Nevada high court upholds joint custody in case with 2 dads

The Nevada Supreme Court recently awarded paternity rights to a man who, with his then-boyfriend, adopted a son from a Catholic charity organization that did not permit joint adoptions by same-sex couples.

In a June 22 decision, the high court ruled in favor of 53-year-old Robert Boynes, who sought joint custody over the child he and Ken Nguyen adopted in 2012, when they were dating. The ruling marks the first time in state history that the high court applied the adoption statute in a case involving parenting rights of same-sex couples.

“We … conclude that the equitable adoption doctrine is applicable to enforce an adoption agreement under the unique factual circumstances of this case,” Nevada Supreme Court Justice Ron Parraguirre wrote in the majority opinion.

Boynes and Nguyen adopted their now 4-year-old son from Catholic Charities of Southern Nevada. At the time, Nguyen’s name was the only name listed on the birth certificate.

Their legal battle started after they broke up, when Nguyen tried to move across the country with the boy — and claimed that Boynes had no legal rights over the child because he was not listed on the birth certificate as a parent. It ended with the June ruling.

“In my heart, I felt that the Supreme Court would make the right decision, but there was still the chance that they could say it’s not your son,” Boynes said in a recent interview. “It wasn’t until two weeks ago that I could honestly say I went to bed and slept through the night. It was just the best feeling I could ever experience.”

‘Bun in the oven’

The decision marks the end of a volatile journey for Boynes, who first laid eyes on his son when a social worker dropped the 3-day-old baby off with the couple at a Panera Bread restaurant.

“The term ‘bun in the oven’ really fits because we picked up our bun at Panera Bread,” Boynes joked.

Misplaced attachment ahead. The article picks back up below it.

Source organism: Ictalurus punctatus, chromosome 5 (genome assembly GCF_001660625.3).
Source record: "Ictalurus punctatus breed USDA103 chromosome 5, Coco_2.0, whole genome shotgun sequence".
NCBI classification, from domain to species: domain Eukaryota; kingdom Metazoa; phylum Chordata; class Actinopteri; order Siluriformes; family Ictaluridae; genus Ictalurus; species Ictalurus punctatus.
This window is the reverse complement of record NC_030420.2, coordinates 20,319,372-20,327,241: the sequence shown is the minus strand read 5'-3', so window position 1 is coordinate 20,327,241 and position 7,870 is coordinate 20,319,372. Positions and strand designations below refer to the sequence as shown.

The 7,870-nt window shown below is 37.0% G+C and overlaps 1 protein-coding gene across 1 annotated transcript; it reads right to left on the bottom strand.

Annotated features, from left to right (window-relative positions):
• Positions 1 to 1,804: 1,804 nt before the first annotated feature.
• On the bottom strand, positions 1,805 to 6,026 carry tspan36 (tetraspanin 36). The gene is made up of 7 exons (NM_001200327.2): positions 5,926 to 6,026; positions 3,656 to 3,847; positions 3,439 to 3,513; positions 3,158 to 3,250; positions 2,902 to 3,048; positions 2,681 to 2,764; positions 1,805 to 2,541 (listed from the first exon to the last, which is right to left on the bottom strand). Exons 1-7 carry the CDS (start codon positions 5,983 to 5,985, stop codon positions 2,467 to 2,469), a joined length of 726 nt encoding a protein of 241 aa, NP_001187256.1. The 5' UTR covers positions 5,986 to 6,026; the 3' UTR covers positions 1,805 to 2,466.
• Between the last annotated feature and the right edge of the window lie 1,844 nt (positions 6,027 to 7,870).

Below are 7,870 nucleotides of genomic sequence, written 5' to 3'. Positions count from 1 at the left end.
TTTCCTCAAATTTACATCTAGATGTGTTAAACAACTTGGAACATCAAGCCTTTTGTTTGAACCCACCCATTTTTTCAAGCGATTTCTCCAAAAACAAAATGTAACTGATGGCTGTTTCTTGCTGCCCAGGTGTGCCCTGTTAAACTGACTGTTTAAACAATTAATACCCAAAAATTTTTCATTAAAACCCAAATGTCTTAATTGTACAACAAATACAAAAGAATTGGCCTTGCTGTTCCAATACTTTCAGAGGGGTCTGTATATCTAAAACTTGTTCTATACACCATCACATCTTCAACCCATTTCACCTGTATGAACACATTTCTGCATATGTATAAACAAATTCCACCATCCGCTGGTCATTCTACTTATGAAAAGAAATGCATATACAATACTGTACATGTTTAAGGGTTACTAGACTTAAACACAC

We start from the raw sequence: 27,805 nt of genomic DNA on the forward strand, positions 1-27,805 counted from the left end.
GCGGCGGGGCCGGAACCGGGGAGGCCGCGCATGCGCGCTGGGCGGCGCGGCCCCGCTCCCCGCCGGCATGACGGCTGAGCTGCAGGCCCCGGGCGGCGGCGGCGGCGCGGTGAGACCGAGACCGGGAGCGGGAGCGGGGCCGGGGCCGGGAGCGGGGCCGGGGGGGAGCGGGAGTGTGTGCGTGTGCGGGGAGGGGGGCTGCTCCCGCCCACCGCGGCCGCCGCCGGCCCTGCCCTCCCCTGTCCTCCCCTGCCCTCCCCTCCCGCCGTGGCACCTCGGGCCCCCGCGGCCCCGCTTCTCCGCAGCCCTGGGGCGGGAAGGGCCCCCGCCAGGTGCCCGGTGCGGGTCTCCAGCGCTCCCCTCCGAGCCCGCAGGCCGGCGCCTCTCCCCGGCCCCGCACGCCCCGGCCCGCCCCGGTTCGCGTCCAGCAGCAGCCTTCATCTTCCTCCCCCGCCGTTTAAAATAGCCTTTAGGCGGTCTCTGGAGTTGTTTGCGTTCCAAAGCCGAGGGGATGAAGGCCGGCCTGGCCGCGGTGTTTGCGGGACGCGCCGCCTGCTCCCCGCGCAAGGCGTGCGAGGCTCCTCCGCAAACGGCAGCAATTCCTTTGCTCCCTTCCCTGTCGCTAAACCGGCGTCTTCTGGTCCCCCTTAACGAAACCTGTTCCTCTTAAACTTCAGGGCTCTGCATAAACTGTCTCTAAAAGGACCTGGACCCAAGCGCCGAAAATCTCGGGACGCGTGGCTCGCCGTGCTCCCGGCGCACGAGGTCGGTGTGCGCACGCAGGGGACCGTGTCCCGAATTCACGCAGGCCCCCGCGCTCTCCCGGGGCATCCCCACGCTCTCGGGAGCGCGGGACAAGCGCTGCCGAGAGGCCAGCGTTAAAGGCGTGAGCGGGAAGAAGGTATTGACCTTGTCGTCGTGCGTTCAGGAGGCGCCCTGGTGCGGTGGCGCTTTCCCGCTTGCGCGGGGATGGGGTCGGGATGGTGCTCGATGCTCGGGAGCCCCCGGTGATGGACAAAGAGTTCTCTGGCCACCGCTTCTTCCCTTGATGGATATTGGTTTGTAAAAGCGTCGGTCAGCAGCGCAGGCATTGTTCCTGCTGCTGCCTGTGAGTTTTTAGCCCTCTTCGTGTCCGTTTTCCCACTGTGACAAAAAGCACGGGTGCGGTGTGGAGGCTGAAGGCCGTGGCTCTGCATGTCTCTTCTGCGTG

When the men adopted the child, they lived separately, as Boynes needed to take care of his disabled mother. The baby spent the first six weeks living with Boynes, and then they started alternating houses.

The trouble started after their sudden and unexpected breakup, which Boynes said resulted from an event unrelated to their son.

Several months after the breakup, Nyugen formally adopted the child — and said at the adoption hearing that he “would not place Rob’s name on the child’s birth certificate, nor would he allow a second parent adoption,” according to the majority opinion.

Still, the men kept up a joint parenting relationship for a year, until Boynes heard from a mutual friend that Nyugen was talking about moving back East.

“I confronted him with it, and he didn’t confirm it or didn’t deny it,” Boynes recalled. Boynes also remembered Nguyen saying, “You don’t have rights. This is my baby.”

Nguyen could not be reached for comment through his attorney.

“Long story short: He left the house that night with my son and said, ‘You’ll never see him again,’” Boynes said.

‘Huge step’ for gay community

The fight spurred Boynes to call an attorney, and several months later, after an unusually long Family Court trial, a Clark County judge awarded joint custody to Boynes. Nguyen appealed, and the case went to the Supreme Court, which upheld the lower court ruling.

“This is something that is becoming more and more the norm,” said Henderson attorney Jack Fleeman, who represented Boynes. “Courts are not looking at it as many courts have in the distant past — which is to say there’s no way we’re going to grant an adoption or find paternity to a same-sex couple when there’s already one male with the child. But that’s changed.”

The high court granted joint custody under the equitable adoption doctrine, a legal strategy that Fleeman said previously was used only to establish a parent’s obligation to pay child support. In this case, Boynes sought legal and physical custody rights, and the court granted them to him.

Nguyen ended up staying in Las Vegas. He and Boynes now share custody of the child.

“Some people asked me, ‘Would you do this all over again?’ because of the amount of money that it cost,” Boynes said. “I would spend my last dollar to keep this child in my life. I don’t even consider it a battle.”

When asked about the broader implications of the ruling, Boynes said he previously was not openly gay.